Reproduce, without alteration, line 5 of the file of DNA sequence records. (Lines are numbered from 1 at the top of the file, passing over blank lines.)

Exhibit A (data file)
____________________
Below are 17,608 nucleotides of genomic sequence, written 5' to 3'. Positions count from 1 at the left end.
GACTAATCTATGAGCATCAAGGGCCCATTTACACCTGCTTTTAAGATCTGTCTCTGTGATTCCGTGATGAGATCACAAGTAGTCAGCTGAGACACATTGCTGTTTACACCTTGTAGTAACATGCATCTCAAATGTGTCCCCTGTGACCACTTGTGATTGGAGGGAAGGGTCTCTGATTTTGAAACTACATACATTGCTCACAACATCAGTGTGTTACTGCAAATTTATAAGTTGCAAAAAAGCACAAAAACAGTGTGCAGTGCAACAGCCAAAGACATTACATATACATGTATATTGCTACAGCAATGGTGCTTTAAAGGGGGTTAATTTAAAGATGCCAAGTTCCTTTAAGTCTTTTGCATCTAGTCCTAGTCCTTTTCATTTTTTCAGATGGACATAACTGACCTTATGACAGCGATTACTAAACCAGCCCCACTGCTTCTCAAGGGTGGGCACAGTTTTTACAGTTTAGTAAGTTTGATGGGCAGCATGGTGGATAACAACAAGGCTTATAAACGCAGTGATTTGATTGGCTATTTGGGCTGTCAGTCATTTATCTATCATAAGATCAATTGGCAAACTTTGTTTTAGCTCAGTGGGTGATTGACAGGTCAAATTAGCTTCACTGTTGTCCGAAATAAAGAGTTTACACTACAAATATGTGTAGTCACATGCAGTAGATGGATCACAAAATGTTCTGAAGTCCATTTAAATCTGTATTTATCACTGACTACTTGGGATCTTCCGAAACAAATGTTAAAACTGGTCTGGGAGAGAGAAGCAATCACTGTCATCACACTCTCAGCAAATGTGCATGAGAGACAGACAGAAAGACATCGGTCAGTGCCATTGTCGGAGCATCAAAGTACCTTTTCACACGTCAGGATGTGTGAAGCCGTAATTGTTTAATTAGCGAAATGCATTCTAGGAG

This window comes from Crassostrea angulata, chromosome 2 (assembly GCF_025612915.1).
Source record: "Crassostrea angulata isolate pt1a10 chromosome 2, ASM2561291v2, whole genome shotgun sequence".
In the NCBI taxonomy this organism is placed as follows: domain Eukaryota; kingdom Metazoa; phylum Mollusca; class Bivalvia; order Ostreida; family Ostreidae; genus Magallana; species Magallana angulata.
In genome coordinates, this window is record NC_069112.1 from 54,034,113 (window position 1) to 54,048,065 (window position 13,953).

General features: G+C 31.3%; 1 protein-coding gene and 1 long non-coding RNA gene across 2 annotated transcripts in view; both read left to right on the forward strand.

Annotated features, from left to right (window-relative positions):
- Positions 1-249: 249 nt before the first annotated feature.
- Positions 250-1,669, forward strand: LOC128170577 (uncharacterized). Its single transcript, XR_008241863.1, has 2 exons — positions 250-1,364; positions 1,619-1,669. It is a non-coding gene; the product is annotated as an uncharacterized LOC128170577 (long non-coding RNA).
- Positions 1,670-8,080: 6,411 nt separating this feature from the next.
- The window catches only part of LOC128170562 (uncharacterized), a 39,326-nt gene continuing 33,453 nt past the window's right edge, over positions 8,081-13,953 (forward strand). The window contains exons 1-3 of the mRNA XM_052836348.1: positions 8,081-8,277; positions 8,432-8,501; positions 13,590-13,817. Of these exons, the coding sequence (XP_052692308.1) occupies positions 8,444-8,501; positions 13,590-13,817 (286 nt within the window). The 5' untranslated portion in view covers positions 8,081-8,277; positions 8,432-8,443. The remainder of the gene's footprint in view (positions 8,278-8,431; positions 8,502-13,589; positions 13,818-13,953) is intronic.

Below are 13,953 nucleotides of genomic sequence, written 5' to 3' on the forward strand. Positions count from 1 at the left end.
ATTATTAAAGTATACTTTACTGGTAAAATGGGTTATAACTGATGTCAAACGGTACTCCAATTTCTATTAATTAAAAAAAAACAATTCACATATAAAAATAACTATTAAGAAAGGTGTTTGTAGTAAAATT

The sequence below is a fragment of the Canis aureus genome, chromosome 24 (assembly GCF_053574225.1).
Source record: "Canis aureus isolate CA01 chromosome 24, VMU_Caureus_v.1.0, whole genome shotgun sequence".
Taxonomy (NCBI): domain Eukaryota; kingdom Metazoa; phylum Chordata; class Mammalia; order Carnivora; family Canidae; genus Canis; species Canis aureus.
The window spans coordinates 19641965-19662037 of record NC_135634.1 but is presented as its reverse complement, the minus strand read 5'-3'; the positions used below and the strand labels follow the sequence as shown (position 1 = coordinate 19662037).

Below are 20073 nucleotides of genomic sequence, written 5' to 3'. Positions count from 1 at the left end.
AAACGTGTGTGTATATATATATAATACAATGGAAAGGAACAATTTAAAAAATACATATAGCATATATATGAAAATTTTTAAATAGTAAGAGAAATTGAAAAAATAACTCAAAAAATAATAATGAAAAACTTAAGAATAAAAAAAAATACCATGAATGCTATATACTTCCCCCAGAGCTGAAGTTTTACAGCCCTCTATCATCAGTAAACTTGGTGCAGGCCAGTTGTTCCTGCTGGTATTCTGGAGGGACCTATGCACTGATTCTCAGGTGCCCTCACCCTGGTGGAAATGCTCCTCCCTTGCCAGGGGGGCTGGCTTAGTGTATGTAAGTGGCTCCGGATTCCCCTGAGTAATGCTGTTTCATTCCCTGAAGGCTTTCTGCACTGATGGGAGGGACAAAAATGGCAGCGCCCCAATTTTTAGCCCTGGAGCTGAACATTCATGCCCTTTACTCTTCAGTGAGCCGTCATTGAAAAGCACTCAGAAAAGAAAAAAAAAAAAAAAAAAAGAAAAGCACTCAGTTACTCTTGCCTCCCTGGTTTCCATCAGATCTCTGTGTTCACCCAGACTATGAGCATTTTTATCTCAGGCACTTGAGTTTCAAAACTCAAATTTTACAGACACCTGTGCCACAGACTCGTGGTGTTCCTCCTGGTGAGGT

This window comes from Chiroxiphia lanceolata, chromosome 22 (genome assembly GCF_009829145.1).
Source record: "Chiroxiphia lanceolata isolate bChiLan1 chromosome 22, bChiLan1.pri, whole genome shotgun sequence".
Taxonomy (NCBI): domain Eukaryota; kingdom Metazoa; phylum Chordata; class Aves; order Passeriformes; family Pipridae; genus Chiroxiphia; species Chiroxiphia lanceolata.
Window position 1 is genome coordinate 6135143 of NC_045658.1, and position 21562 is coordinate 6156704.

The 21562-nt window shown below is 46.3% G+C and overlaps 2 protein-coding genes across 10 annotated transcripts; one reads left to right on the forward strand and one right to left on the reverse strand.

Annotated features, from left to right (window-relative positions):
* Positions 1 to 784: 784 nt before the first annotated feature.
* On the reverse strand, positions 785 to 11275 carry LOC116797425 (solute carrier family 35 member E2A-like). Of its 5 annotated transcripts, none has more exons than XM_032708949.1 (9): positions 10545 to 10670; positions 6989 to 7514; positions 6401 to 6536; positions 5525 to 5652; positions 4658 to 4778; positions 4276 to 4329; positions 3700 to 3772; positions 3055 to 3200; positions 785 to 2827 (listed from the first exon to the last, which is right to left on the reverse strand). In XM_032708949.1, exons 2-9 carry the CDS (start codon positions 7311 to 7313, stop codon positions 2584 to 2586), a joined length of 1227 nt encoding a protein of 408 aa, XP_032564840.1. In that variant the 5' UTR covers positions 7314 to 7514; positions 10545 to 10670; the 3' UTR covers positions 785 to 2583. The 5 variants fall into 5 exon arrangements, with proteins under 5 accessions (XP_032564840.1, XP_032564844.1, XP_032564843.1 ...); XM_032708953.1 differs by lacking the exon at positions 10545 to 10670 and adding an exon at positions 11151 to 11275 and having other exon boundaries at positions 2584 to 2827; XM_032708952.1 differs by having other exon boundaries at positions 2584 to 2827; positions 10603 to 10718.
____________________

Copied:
In the NCBI taxonomy this organism is placed as follows: domain Eukaryota; kingdom Metazoa; phylum Mollusca; class Bivalvia; order Ostreida; family Ostreidae; genus Magallana; species Magallana angulata.